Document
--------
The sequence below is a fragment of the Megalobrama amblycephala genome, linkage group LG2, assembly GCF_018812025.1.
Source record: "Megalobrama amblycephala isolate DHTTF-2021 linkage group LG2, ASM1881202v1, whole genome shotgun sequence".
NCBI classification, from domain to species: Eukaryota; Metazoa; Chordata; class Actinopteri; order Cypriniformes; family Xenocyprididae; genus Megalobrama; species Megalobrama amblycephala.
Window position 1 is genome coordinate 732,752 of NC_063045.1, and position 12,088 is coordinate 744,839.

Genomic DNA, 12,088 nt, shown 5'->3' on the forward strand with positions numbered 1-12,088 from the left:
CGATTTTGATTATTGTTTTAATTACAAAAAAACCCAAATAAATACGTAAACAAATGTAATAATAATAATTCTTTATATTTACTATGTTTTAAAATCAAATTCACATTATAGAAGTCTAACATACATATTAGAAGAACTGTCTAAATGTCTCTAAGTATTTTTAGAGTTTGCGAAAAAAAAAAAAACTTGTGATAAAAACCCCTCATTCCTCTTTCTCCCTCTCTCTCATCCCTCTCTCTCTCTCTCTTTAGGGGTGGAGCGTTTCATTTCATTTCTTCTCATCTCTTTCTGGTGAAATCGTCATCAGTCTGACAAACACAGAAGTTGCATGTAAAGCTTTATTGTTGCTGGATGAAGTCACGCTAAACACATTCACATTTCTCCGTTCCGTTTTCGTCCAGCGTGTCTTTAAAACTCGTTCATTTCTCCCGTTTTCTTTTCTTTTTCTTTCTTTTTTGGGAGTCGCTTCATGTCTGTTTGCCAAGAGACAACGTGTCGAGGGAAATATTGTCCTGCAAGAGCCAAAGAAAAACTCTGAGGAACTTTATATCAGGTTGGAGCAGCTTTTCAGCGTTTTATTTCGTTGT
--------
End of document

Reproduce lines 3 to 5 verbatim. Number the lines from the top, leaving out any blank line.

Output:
NCBI classification, from domain to species: Eukaryota; Metazoa; Chordata; class Actinopteri; order Cypriniformes; family Xenocyprididae; genus Megalobrama; species Megalobrama amblycephala.
Window position 1 is genome coordinate 732,752 of NC_063045.1, and position 12,088 is coordinate 744,839.

Genomic DNA, 12,088 nt, shown 5'->3' on the forward strand with positions numbered 1-12,088 from the left: